Game theory shows why stigmatization may not make sense in modern societyPosted on June 28, 2019
UNIVERSITY PARK, Pa. — Although stigmatizing people suffering from an infectious disease may have been adapted for pre-historic humans, now it could cause more harm than good, according to a team of Penn State researchers.
In a study that used game theory to understand how stigmatizing infected people affects the spread of the disease, the researchers found that the availability to modern healthcare now makes stigmatization a less effective strategy for dealing with disease spread. While stigmatization may have developed over time as an evolutionarily sound strategy to help humans in primitive societies deal with diseases, it could actually make a disease outbreak worse in a modern society, said Tim Reluga, associate professor of mathematics and biology at the Eberly College of Science and an affiliate the Huck Institutes of Life Sciences’ Center for Infectious Disease Dynamics and the Institute for CyberScience.
“There are two opposing sides of the debate on stigmas,” said Reluga. “In one sense, stigmas feel natural to us instinctively as a response to disease, but on the other hand, when we look at them from a sociological perspective, we see that they have negative consequences. And we’re finding in this study that, in most cases, they just don’t make any sense.”
The researchers added that stigmatization is also ineffective for preventing diseases because it cannot completely seal off the spread of infection. In fact, if people are afraid of stigmatization, they may not seek medical treatment, which means they not only continue to suffer from the disease, but they could also continue to spread the infection.
“If you’re in a situation where there’s no good medical care and there’s no way to deal with the disease, then stigmatization can still be effective,” said Reluga. “But when you have medical treatments that reduce transmission, then people hiding the disease and not getting medical treatment actually results in more transmission than if they were out in the open about the disease and seeking medical treatment.”
The negative effects of stigmatization might be seen in recent history, according to the researchers, who reported their findings in the Journal of Theoretical Biology, currently available online. The response to the AIDS epidemic in the 1980s may show how stigmatization can make outbreaks worse. The stigmatization of AIDS patients may have influenced infected people to conceal their disease and not seek help, which may have led to even more infections.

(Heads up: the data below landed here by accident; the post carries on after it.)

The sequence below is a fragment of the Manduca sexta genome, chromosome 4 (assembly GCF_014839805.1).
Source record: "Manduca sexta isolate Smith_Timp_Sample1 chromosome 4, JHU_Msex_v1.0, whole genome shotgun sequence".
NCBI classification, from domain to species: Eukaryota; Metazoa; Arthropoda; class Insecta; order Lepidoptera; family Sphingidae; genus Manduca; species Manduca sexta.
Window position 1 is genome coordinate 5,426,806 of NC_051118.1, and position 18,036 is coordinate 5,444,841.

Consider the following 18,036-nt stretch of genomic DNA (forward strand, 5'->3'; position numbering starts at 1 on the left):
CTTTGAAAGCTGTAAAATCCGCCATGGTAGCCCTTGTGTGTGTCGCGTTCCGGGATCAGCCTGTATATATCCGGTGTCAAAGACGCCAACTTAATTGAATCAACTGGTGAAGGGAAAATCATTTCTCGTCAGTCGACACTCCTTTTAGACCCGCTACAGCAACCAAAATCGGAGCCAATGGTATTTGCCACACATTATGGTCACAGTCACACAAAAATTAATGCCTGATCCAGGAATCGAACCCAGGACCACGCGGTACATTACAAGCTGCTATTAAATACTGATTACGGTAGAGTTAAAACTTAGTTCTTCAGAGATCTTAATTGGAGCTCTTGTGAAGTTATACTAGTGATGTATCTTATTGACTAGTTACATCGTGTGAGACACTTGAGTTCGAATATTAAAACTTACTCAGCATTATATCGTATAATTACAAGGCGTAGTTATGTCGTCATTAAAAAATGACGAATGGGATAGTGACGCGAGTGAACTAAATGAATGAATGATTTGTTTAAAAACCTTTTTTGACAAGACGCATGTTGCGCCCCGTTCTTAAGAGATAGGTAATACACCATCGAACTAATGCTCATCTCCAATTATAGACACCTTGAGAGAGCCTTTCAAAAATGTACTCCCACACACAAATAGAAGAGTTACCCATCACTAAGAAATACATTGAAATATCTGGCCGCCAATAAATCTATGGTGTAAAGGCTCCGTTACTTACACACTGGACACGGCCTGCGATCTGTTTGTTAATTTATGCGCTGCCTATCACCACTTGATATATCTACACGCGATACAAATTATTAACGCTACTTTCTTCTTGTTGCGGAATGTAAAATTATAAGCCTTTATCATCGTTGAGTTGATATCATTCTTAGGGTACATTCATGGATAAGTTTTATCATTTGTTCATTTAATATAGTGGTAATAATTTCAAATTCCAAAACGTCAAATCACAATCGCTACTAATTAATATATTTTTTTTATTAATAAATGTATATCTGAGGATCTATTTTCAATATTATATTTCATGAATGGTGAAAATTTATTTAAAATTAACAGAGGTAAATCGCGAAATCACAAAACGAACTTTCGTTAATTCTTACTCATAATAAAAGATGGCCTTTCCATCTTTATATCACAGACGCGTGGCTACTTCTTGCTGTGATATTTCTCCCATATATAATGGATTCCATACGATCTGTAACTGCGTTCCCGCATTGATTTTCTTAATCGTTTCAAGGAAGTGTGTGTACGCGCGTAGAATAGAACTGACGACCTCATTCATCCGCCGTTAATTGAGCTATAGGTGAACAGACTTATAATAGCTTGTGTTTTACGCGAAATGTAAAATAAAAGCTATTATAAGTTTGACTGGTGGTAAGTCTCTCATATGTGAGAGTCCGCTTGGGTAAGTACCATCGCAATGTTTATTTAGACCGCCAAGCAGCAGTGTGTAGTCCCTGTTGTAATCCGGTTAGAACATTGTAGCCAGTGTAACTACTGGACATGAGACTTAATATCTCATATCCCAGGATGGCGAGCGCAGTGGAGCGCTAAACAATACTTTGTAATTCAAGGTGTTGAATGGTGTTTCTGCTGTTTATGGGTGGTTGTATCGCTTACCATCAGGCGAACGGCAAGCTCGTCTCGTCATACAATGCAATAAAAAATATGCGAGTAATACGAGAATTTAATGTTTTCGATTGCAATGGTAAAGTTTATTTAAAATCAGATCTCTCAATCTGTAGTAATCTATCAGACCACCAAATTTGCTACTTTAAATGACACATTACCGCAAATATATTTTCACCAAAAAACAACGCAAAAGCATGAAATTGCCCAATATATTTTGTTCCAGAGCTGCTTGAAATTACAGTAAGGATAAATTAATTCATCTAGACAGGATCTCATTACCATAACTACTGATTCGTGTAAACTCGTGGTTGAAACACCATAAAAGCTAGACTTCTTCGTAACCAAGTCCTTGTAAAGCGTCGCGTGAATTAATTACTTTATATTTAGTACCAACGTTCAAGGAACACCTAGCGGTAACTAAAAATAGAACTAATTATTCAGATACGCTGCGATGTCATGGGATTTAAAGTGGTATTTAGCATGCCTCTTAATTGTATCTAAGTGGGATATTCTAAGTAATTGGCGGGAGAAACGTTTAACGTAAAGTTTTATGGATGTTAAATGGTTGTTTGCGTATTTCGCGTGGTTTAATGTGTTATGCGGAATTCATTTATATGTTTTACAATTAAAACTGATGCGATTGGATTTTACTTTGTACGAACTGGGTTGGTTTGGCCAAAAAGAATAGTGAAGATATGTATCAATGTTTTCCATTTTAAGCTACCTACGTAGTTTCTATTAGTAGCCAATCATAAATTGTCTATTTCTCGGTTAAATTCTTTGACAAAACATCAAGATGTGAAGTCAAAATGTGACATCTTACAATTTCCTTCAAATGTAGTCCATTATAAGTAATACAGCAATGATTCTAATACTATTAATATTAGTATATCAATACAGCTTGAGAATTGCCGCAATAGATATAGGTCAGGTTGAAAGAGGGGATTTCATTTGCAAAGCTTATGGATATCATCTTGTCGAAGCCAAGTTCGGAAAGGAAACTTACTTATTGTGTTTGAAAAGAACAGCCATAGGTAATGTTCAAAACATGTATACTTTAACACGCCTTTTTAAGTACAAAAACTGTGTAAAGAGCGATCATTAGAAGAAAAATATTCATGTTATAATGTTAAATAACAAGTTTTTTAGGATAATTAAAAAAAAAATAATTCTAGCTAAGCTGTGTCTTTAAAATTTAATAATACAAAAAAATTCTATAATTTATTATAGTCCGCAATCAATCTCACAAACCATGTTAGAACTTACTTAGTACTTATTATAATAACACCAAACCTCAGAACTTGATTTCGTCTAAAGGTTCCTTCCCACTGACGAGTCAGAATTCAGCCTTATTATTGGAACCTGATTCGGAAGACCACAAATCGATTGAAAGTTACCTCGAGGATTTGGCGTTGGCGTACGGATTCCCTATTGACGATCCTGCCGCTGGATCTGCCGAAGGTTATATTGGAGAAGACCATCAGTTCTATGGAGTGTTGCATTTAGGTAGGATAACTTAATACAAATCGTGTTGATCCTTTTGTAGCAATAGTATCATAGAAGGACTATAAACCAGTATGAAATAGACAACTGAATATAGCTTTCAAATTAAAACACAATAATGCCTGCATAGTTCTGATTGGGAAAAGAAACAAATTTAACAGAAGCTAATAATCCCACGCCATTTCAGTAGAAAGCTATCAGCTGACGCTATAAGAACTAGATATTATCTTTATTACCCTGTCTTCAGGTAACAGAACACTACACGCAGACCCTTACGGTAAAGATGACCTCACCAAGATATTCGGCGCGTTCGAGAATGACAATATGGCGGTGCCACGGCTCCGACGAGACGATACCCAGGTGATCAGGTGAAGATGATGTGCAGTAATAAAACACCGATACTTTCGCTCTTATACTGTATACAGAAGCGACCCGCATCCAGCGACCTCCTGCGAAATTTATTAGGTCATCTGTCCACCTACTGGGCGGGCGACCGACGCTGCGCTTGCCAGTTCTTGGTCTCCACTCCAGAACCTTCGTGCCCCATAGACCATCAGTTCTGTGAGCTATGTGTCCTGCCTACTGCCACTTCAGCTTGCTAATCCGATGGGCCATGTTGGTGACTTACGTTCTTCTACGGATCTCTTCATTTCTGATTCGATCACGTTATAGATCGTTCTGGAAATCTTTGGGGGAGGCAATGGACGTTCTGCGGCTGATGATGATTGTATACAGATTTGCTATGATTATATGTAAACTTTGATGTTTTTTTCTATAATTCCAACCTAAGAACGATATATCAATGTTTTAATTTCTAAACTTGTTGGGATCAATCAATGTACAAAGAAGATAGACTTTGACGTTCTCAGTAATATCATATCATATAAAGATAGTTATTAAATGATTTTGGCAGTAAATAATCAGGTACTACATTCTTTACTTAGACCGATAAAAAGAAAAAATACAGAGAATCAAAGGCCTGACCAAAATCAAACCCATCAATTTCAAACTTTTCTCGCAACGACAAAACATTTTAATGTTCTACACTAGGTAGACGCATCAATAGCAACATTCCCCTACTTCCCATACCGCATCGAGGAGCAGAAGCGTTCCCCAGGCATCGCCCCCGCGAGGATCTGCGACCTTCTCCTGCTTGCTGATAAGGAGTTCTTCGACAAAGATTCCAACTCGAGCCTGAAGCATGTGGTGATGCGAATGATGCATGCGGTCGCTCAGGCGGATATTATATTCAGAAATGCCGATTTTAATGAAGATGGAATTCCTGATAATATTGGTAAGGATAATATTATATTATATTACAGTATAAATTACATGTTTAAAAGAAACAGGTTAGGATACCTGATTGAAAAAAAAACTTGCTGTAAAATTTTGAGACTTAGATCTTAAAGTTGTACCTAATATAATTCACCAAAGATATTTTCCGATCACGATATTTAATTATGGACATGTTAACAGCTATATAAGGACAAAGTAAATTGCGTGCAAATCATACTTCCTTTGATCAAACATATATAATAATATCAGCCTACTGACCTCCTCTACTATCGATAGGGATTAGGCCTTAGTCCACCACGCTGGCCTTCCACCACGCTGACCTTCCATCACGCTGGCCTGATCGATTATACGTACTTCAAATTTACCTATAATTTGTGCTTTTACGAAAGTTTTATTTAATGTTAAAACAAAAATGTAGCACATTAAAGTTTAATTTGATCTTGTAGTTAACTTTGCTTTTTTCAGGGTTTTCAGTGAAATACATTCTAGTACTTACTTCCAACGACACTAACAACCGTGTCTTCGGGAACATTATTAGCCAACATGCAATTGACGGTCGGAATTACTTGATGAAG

“Stigmatization is one of the things that slowed our response to the HIV crisis in the ’80s and lives were lost of that because of that,” said Reluga.
The ability to use a game theory model to quantify the effects of stigmatization could help medical professionals design interventions and communications strategies to better contend with infectious disease outbreaks, according to Reluga, who worked with Rachel Smith, associate head and Liberal Arts Professor of Communication Arts and Sciences, and human development and family studies; and David Hughes, associate professor of entomology and biology.
Game theory is a way to model how individuals, who are acting on their own motivations, seek to improve their situations when they interact with others — and how those interactions probabilistically play out. While game theory has been used to analyze the strategies and outcomes in fields as diverse as dating and the stock market, Reluga said that its techniques can also be used to study the effects of evolution in biology and the spread of infections. In the case of infectious disease, the researchers examined three scenarios — pre-Urban and modern, along with a non-infectious disease control scenario.
The researchers used a number of factors to create a mathematical model that shows how a person’s behaviors might affect the spread of disease, including the chances that they may reveal or conceal the disease and whether or not they might seek medical treatment.
By assigning probabilities to each possible action an infected person would take during a disease outbreak, the researchers modeled how people infected with a disease in a community without access to medical care might deal with their infection. For example, there is a chance they could conceal their disease to hide from stigmatization and continue to spread the infection. However, in a community that has medical treatment options, the model showed that some infected people would seek medical help and no longer spread the disease while circulating in the population. The model shows that the population with access to medical care, that avoids stigmatization, stabilizes after a disease outbreak, but the population falters if stigmatization keeps some people from seeking treatment.
Reluga added that the results also offer an insight into how science and technology shape and re-shape society and culture.
“We have this picture that society is just society and that’s always the way it was and that’s the way it is, but science and civilization change and develop, and things that were once good ideas, like stigmatization, become bad ideas sometimes,” he said.
In the future, the researchers hope to refine their models even more by including other behaviors and strategies people may use in the face of stigmatization, as well as examine demographic features of certain populations.
The National Science Foundation and the National Institutes of Health supported this work.
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